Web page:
Slavesversus Industrial Workers: 1820s-1860s
Slavesversus Industrial Workers: 1820s-1860s
TheSouthern society`s basement of between the 1820s and the 1860s hasseveral black slaves whose numbers had significantly increasedfollowing the booming cotton economy as shown in Amerique de Sud’image (Document H). The legal transfer of slaves from Africa toAmerica ended 1808 following the action by the Congress to outlaw theimportation of slaves. However, the black slave trade created asignificant impact by enabling thousands of blacks to get smuggledinto the South before the Civil War and Ralph, in Document G,describes how the slave owners used various means to obtain femaleslaves. According to the Ralph, the rapid increase of slavepopulation in the South between the 1820s and the 1860s resulted fromnatural reproduction as opposed to slave importation, a fact thatforms the distinguishing factor between the American slavery fromother New World societies. The southern slave owners treated theslaves as investments, and they had invested about two billion U.Sdollars of their capital into slaves by 1860 as evident in Document I(Habinger, 1836). According to Document I, the slave ownersoverworked the slaves to exhaustion and to the extent that the slaveslost their sense of hearing due to the excess sounds and noise in thefactories.
Accordingto Document G, the southern slave owners used various ways tomanipulate information as a means of justifying the of the slavesystem. Document G explains how the slave owners had a tactic ofensuring that slaves working in the field were always available andall the data relating to such slaves could get manipulated to ensuretheir retention. In such a way, the slave owners got maximum labor inthe cotton plantations and subsequent optimal production of rawmaterials. The slave owners could prefer work-related injuries toaffect the wage-earning workers as opposed to the farm workers whoseworth had significantly increased by 1860.
Thesouthern slave owners also avoided disclosing the accurate number ofslaves in their possessions. That was a trick to receive more slavesfor higher profits, and the slaves got mistreated as evident inDocument E (Ten Hour Circular, 1835). As a result, as described inDocument A, the slavery became very profitable for the slave owners,although it boosted the economic development of the entire region.Consequently, the slave owners used their high profits from theplantations to attract more slaves from the upper South.Additionally, From Document E, it is evident that the Southern slaveowners created a system of ensuring that all the slaves who werewomen gave birth to at ten children and such women got treated asgood breeders. Such women got entitled to freedom after producing tenchildren. In such a way, the slave owners ensured that they hadenough labor for their cotton plantations at any given time therebymaximizing the profit and justifying that the slave system wasbeneficial.
Accordingto Document G, the southern slave owners had various means ofauctioning slaves through the provision of inaccurate information tothe relevant authorities. As a result, their cotton plantationsreceived much attention following the increased number of soldslaves. Such illegal auctioning of slaves through the manipulation ofslave records made the cotton kingdom to develop into a bigagricultural factory, a situation which poured large volumes of rawmaterials and made the slave owners make quick profits. It is alsoevident from Document G that the slave owners also used theireconomic status to influence the purchase of more land and slaves byimproper procedures so as to grow more cotton during the economicspiral.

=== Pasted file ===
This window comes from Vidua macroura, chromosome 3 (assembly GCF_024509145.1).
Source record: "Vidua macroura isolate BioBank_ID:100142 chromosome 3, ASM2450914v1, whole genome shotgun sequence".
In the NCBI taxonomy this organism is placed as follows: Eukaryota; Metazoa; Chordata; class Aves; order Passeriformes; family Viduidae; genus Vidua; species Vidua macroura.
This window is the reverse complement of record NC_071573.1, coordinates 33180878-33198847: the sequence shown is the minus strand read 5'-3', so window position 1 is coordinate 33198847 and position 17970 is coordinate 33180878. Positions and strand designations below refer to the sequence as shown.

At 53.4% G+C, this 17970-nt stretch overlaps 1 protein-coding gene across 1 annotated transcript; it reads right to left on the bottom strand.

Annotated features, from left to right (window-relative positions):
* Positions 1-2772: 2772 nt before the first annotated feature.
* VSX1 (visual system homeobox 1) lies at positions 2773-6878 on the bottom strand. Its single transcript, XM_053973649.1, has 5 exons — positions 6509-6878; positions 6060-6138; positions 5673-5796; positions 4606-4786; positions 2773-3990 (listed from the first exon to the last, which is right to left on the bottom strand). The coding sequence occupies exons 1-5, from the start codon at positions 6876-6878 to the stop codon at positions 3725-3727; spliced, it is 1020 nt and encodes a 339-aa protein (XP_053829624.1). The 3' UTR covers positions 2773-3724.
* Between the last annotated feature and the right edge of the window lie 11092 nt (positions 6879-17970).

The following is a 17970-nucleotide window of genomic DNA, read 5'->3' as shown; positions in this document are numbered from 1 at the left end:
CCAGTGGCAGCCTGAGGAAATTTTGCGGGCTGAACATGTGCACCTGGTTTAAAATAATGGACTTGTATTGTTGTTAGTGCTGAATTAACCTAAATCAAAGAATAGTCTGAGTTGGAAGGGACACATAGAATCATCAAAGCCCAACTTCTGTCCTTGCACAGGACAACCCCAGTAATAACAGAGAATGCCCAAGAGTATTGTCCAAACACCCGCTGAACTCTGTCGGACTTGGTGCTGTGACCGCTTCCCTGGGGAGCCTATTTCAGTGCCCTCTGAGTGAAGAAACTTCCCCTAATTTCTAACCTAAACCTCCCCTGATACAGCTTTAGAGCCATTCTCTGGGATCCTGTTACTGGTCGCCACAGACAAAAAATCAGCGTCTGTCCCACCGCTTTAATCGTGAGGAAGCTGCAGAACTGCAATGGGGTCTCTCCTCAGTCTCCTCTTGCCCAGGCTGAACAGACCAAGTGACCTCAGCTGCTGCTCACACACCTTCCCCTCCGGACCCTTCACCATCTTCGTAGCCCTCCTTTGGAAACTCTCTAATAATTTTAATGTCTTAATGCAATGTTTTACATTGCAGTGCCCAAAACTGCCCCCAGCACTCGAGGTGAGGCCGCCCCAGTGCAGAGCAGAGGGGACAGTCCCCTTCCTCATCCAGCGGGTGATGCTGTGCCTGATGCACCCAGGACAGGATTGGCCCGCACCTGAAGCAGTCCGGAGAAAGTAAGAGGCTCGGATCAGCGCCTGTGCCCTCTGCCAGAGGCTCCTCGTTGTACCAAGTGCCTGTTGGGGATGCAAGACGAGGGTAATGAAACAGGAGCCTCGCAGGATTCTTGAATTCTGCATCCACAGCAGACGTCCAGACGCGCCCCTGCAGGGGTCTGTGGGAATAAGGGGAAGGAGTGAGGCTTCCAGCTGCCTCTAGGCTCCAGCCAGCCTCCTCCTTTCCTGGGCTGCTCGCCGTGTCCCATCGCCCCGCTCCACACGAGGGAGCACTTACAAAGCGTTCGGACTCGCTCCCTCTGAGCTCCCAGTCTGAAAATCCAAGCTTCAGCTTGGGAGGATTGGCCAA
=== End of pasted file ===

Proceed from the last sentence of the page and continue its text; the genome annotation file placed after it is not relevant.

Thelife of the industrial wage earner in the Northern factories, on theother hand, appeared to be similar to that of the slaves as describedin Document A. According to Document A, the industrial wage earnersworked in the cotton factories without rest and with little pay. Thematerial conditions of industrial wage earner`s life, to a greaterextent, got predominated by the slave status. According to DocumentE, the indentured servants and slaves enjoyed more freedoms duringthe early colonial period than the industrial workers would betweenthe 1820s and the 1860s. Document A shows that the industrial wageearners belonged to the poorest and lowest ranks of the society, andthe law condemned them to impoverishment between the 1820s and the1860s. Additionally, according to Document A, the North factories`industrial wage earners had no rights to own properties. In fact, theindustrial workers received low wages that made them depend on theirmasters for most necessities including shelter, clothing, and food.As described in Document E, the industrial workers got subjected toan unjust, cruel, odious, and tyrannical system which denied themtime to sleep and even eat.
Asdescribed by Catherine Becher in Document J, the factory owners hadthe mission of inspiring the industrial workers with perfectconfidence and ensured that the workers looked up to their mastersfor support. Additionally, Document J describes the industrialworkers in the Northern factories as having received poor treatmentsfor the exchange of ensuring the comfort of the plant owners.According to Document J, the factory workers lived in congested roomsfilled with cotton particles thrown from thousands of looms, cards,and spindles. In overall, the slave system between the 1820s and the1860s had great benefits to the slave owners as they enjoyed all thegains while the slaves, both in the plantations and the factories,faced absolute mistreatment and poor living conditions.
Luther,S.(1835).Ten Hour Circular.
GeorgeH. (1829). The Whiteman’s declaration of independence.
TheHarbinger. (1836). The Female Workers of Lowell.